Oleksandra Matviichuk, a human rights lawyer and Nobel Prize winner, was speaking amid the current debate about Ukraine’s possible Nato membership.
The issue was discussed this week at a key Nato summit in Lithuania.
Matviichuk, heads the non-profit organization Centre for Civil Liberties and is a campaigner for democratic reforms in her country and the OSCE.
She said, “As long as Ukraine remains vulnerable, the entire Euro-Atlantic security system remains vulnerable.”
She added, “Instead of membership in NATO, some politicians are talking about some security assurances, which in reality, cannot even be equated to Article 5 of the Washington Treaty of NATO. Then how can separate assurances ensure the security of such a large country, which cannot be covered with a single shield from Russian missiles?
“How much will this cost in the long-term perspective, particularly because of the direct consequences of insecurity, such as the “food crisis”? Do particular assurances allow us to achieve sustainability, when what is rebuilt today can be destroyed again tomorrow? Or to make it safe for millions of Ukrainian refugees to return to Ukraine?”
She said, “Ukraine deserves to be a member of NATO. Ukraine shares the values of freedom and democracy and is ready to defend them. Ukraine will be not just a beneficiary, but a powerful contributor to the security of Alliance. These are not promises; this is a fact proven on the battlefield. Ukraine will make NATO stronger.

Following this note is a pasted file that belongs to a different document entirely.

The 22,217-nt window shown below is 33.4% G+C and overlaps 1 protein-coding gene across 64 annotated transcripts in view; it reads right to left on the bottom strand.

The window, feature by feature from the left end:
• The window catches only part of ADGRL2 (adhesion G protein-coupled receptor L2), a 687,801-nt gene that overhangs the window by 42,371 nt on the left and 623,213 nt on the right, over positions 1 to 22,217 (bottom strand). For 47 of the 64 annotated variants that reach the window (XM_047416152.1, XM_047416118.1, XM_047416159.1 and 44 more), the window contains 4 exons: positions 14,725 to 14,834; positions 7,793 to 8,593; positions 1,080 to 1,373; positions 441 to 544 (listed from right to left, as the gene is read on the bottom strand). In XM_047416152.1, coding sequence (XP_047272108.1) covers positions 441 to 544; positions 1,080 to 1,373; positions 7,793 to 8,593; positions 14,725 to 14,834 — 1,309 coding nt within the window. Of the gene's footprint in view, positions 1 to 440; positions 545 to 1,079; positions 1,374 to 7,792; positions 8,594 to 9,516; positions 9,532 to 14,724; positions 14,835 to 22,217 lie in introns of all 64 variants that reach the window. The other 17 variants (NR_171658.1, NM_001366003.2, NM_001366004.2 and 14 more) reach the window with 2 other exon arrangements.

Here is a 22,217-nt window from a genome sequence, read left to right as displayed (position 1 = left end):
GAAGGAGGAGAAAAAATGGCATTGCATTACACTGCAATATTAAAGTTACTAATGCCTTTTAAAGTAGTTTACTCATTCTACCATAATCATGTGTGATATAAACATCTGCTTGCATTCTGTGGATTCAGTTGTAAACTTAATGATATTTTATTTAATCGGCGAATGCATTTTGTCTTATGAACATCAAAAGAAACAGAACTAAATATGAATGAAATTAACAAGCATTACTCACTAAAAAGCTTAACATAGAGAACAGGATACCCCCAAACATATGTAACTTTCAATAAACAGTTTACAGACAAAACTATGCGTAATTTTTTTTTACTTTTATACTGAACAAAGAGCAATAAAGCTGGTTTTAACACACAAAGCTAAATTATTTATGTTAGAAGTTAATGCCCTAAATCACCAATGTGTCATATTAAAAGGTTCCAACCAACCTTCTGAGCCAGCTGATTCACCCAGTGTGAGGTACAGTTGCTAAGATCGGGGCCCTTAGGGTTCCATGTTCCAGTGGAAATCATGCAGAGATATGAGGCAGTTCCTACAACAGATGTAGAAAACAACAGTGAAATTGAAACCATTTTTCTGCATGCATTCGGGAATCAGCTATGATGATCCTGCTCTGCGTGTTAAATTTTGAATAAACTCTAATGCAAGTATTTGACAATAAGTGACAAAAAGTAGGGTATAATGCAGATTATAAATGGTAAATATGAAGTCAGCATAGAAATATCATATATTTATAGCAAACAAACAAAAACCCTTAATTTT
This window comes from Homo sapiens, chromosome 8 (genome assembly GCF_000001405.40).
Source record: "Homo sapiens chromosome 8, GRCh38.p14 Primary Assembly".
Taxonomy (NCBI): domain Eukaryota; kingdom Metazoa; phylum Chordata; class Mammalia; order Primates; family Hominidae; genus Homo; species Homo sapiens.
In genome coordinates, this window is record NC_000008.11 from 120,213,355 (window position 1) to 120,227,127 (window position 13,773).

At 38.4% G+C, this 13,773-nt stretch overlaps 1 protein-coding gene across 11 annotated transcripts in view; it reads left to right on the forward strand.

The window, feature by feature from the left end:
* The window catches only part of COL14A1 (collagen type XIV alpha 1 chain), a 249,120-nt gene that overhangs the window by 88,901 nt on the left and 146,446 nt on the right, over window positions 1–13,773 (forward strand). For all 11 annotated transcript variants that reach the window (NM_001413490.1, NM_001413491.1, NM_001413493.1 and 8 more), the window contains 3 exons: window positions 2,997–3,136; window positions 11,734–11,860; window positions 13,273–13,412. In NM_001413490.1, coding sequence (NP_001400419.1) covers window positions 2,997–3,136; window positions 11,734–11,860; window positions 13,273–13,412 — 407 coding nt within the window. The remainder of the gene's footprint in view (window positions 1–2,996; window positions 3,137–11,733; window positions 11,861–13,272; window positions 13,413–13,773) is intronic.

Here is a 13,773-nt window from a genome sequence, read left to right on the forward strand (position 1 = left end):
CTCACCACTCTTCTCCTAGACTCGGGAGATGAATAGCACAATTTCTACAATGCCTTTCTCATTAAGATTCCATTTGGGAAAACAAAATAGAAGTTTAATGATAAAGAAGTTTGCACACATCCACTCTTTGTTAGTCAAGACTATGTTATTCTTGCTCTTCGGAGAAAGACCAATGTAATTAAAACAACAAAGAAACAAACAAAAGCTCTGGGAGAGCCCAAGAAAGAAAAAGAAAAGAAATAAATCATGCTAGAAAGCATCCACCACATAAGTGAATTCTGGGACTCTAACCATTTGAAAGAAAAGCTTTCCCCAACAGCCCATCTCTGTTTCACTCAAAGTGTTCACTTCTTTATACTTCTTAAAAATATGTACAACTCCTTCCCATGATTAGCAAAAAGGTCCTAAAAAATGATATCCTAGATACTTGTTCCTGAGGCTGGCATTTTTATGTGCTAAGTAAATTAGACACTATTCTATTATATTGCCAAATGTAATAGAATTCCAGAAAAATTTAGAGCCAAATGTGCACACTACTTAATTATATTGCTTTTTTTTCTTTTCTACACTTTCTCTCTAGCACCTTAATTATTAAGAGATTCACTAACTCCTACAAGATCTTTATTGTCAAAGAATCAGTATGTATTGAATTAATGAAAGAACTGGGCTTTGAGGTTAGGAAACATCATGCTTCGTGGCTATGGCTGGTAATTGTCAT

“The beginning of the actual accession of Ukraine to NATO is a way to end the war, not to expand it. Because “strategic uncertainty” will always serve as a reason for Russia to continue attacking Ukraine.
“Therefore, people in Ukraine expect concrete results from the summit in Vilnius. The time for assurances that the door to NATO is open has passed. They should be transformed into decisions that allow starting the process of accession of Ukraine to NATO.
She added, “Russia has always used wars and occupation of foreign territories as a fait accompli, thereby creating a new reality and forcing the international community to reckon with it. The democratic countries that participate in NATO should finally take the initiative to start managing this process.
“We have taken security for granted for too long. It is necessary to take responsibility for our common future,” she said.